This is a record of my first experiment in etching aluminium with a sand blaster using a vinal decal as the stencil.
This is a great way to use up those scraps of that hideous colour vinal you may have lying around.
The end result turned out great, but the camera does not do it full justice, also I was using a rather scuffed sheet of aluminium and a few scrapes where to deep to remove.
I'm very chuffed with the end result and I'm sure I will use this technique on future custom projects.
I will be offering the service to my biker friends if they want any custom etching done on the aluminium parts of their bikes.
Equipment used :
25ltr compressor (bigger would be better)
Draper sandblasting kit
Dried and sieved plastering sand.
Thanks for looking.
Step 1: Motorhead - Remember Me Now! Motorhead - Allright!
A few years ago I bought a Craft ROBO vinal plotter, I can highly recommend them or any of their equivalents. Its a desktop vinal plotter that can do so much stuff. I bought it originally to cut paper stencils for airbrushing, but since have used it to cut vinal , t-shirt vinal and even plot templates for numerous engineering jobs using the pen attachment. It can also be used to make paper models etc and I the one PC peripheral that I actually use on a regular basis.
If you don't have a plotter you can make your own decals using a scalpel if you have the patience and a steady hand.
I had this Motorhead logo that I had intended to put on my laptop but it was to big for the remaining space not covered with decals.
I have been a fan of Motorhead since the mid 80's, have worn a Motorhead belt buckle since then (even with suits etc) and even got the nickname of Lemmy at technical collage.
Nowadays I'm not a fan of anything after the Orgasmatron album I still love the classic stuff and this logo.
If you ever see a dark green Mazda 121 (its really a ford fiesta) with a Motorhead logo on the bonnet I have just driven past you.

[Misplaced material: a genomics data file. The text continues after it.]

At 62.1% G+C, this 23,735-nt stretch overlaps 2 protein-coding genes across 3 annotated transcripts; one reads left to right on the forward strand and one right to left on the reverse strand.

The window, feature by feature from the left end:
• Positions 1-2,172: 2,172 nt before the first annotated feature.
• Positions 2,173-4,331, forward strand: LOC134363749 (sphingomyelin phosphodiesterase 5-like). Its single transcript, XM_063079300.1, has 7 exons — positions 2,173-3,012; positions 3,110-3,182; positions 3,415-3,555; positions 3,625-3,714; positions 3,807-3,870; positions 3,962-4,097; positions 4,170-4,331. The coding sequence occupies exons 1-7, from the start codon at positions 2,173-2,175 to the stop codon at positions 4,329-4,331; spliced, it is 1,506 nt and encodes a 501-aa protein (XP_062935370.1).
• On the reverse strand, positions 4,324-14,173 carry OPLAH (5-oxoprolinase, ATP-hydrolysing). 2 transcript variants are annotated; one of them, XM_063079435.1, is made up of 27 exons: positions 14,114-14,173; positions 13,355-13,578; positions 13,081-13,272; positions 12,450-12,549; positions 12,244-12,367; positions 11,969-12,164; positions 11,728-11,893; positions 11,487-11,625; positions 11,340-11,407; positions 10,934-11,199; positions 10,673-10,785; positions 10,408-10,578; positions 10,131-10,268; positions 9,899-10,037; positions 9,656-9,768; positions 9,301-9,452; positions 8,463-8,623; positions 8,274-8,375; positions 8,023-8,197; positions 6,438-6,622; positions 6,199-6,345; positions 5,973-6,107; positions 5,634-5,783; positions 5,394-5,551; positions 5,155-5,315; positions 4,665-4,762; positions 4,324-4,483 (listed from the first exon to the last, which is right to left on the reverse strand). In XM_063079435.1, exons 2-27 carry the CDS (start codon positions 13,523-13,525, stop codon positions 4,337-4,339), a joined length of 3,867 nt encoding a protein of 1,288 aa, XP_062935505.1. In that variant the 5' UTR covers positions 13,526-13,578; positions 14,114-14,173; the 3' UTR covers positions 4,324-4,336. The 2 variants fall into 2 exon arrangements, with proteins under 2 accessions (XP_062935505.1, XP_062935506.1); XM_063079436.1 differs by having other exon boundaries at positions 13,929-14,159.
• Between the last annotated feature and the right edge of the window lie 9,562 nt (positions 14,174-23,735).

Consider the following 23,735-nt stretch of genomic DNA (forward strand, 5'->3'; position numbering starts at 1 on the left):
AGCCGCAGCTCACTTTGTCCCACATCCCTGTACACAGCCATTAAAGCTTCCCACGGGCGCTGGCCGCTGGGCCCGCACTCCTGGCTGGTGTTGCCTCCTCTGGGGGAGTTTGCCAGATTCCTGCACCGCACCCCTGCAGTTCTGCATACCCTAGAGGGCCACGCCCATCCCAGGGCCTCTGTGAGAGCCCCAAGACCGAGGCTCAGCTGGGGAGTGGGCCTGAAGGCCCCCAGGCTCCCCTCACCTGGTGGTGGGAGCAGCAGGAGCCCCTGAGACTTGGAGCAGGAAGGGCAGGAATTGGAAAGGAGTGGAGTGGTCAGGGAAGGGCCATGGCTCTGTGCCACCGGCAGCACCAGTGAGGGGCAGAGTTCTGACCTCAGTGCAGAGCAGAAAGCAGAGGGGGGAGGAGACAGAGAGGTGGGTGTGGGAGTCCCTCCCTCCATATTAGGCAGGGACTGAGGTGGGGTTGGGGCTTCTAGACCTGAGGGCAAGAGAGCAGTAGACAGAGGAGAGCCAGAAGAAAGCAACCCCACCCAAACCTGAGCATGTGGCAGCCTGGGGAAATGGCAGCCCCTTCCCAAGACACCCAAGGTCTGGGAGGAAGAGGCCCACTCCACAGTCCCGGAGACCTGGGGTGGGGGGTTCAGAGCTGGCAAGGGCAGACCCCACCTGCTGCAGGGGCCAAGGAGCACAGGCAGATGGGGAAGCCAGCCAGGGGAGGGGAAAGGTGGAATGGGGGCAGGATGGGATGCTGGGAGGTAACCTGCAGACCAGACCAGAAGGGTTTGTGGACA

Step 2: Preping the Aluminium.
I used a piece of shee aluminium from an old kick plate that was on a fire door that was once in a High school, as you can guess the crap was kicked out of it and even the reverse side had a quite a few scrapes on it.
I used a scotch type scouring pad to remove any scratches and give the surface a uniform finish.
Once I was happy with the finish I use transfer tape to apply the vinal decal.
Rub the decal down well and peel the transfer paper back on its self at a 180* angle, this stops the decal from lifting off the surface.
Step 3: Blasting Equipment and Cheap Blasting Grit.
I bought a 25ltr compressor a year or so ago and a sandblaster kit, its not really got the capacity in the tank to be used for large scale rust removal but for small jobs it does the job if you take your time.
I bought a few bottles of synthetic blasting grit but it was so expensive I decided to make my own blasting grit.
I filled an old 1 gallon saucepan with washed plastering sand and heated it up on my wood stove. I kept stirring it with the ash rake until it stopped steaming this took about 30 mins to and hour depending how damp the sand is. Once it is dry i let the sand cool down for a few hours as it really hold the heat. Once cool I passed it through a kitchen sieve to remove any large particles that would clog the blaster and stored it in a sealed container to keep it dry.
Step 4: Blasting.
Once the decal is applied its time to start blasting.
WEAR EYE PROTECTION AND A DUST MASK
A visor and hood is also useful if you don't want to get sand dust and dirt in your hair, beard, ears, nose or places you don't want it.
I blasted the surface from about 2" away, keep blasting in small circular moments until the area to be blasted has a uniform finish. Examine the piece in good light to make sure there are no patchy areas as once the decal is removed there is no going back to make touch ups.
Once i was happy with the finish I rinsed of the piece with water to remove any dust and then carefully removed the vinal decal.
Step 5: The End Result.
The end result is a matte finish with a contrasting shiny finish where the piece was covered by the decal.
The camera don't show the end result to well, also the aluminum sheet i used was less than perfect.
I will try using this etching method on glass and mirrors etc.
Thanks for looking.